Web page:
U.S. Director Oliver Stone, who is best known for JFK and Natural Born Killers, appears to be in support of the infamous ‘Gay Propaganda’ legislation enforced by Russian President Vladimir Putin.
Stone’s apparent support for the legislation which was introduced in 2013, has been brought to light in a newly released interview, in which the director interviews Russian President Vladimir Putin in the Kremlin in late June 2019.
During the interview, of which the transcript has only just been released by the Russian Government, Stone criticises the culture of young Americans, telling Putin, “Young people … are spoiled to some degree in the Western world.”
“It’s very strange right now … I’ve been a rebel all my life. Still, am,” Stone continues.
“And I have to tell you, I’m shocked by some of the behaviours and the thinking of the new generation. It takes so much for granted. And so much of the argument, so much of the thinking, so much of the newspaper, television commentaries (is) about gender, people identify themselves, and social media, this and that, I’m male, I’m female, I’m transgender, I’m cisgender. It goes on forever, and there is a big fight about who is who.”
“It’s not a healthy culture … Years ago when we were talking about homosexuality, you said that in Russia we don’t propagate it … It seems like maybe that’s a sensible law.”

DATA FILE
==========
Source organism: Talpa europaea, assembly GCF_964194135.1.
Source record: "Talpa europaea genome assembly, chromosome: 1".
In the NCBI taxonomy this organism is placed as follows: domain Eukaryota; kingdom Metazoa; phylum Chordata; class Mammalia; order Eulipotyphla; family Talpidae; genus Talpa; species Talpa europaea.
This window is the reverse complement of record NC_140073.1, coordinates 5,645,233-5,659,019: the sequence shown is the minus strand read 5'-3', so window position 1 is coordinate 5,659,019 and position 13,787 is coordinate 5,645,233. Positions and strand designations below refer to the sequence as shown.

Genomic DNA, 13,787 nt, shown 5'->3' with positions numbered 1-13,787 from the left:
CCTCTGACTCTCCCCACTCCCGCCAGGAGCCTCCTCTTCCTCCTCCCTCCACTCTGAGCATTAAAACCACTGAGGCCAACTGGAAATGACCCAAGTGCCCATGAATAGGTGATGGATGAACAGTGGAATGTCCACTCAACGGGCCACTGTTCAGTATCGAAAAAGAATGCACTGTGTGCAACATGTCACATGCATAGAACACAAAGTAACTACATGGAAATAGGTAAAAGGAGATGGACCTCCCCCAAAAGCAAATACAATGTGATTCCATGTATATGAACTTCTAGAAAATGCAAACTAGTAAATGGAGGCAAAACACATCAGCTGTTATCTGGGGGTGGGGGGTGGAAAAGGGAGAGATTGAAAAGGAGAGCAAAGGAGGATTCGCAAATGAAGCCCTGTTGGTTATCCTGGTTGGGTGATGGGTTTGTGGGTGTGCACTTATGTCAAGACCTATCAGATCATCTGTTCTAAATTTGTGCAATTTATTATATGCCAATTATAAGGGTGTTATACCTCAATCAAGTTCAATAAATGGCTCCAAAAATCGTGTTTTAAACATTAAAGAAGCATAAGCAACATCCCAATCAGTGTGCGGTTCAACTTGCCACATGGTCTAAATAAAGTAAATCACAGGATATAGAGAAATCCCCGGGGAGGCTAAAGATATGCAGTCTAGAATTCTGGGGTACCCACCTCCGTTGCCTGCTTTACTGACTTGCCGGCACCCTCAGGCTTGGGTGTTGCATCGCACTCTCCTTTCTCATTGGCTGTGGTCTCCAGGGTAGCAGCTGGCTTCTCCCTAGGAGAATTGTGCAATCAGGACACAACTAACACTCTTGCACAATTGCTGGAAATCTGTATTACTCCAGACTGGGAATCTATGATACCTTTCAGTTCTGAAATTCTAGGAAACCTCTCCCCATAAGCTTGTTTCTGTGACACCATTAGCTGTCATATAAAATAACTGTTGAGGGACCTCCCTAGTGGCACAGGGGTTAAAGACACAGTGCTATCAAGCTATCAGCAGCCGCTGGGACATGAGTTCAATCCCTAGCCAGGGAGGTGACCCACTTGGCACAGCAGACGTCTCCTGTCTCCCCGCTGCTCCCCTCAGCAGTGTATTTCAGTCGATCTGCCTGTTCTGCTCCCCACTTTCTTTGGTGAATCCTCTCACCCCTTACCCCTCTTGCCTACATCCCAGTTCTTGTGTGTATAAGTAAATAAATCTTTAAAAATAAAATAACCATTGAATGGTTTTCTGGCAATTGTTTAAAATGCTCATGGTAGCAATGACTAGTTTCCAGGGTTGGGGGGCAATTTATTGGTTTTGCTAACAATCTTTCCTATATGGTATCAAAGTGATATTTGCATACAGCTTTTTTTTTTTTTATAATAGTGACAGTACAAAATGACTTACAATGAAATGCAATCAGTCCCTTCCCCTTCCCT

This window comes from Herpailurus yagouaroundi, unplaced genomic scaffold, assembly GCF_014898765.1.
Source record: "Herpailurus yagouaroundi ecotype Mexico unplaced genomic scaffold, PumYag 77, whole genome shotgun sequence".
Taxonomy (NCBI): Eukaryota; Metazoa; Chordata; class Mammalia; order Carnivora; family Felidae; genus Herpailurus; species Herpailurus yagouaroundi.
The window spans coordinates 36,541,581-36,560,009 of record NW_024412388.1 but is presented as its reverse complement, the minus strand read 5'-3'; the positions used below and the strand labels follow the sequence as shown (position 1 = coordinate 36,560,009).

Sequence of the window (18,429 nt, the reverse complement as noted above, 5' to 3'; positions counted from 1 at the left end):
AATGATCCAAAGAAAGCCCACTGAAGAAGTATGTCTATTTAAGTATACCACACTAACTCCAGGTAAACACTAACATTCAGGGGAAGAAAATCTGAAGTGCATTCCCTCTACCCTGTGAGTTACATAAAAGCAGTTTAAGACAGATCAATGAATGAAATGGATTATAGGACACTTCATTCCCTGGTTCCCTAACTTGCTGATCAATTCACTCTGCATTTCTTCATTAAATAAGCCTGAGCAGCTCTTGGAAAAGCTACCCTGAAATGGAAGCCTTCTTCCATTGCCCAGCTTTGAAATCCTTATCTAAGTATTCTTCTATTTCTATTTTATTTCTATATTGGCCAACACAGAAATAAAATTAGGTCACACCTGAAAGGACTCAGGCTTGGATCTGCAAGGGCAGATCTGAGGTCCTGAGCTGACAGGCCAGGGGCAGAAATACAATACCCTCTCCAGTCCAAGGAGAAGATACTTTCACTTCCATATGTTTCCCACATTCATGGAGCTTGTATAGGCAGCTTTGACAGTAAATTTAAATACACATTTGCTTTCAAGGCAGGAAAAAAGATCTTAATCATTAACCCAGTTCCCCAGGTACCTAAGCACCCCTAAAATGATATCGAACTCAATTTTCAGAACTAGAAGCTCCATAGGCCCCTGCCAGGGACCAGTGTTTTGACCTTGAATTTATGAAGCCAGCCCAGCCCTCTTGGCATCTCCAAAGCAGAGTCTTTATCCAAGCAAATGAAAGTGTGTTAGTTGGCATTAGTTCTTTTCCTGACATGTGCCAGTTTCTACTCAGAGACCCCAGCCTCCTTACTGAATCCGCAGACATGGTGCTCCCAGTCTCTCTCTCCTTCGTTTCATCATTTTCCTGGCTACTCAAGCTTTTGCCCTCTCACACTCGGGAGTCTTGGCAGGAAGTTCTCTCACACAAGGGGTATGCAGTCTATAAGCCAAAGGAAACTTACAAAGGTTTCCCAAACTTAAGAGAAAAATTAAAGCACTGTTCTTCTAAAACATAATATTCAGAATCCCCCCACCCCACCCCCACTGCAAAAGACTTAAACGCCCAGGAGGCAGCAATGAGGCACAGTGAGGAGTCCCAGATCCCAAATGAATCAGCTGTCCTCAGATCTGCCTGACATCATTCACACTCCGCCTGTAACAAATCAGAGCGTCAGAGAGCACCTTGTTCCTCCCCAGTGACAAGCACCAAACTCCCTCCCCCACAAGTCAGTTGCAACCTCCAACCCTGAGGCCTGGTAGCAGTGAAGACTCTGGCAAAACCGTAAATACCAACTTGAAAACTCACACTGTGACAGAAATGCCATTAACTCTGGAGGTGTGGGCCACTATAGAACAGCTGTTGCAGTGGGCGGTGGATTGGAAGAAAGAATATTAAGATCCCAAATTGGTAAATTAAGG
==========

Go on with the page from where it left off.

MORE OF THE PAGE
In response to Stone’s comments, Putin attempts to Waterdown his policy and adds, “It is aimed at allowing people to reach maturity and then decide who they are and how they want to live. There are no restrictions at all after this.”
Russia’s current legislation on ‘gay propaganda’ subjects its citizens to fines of up to 5,000 rubles, with public officials being liable to fines of up to 50,000 rubles if they are deemed to be promoting “non-traditional relationships,” or promote any discussion of LGBTI issues in any medium or space where it could be seen or heard by children.
Organisations or businesses operating in Russia who breach the legislation can also be fined up to one million rubles and can be forced to stop trade for up to 90 days.
Non-Russian citizens can also be arrested and detained for up to 15 days before prior to deportation if found to be in breach of the legislation. They may also be fined up to 100,000 rubles.
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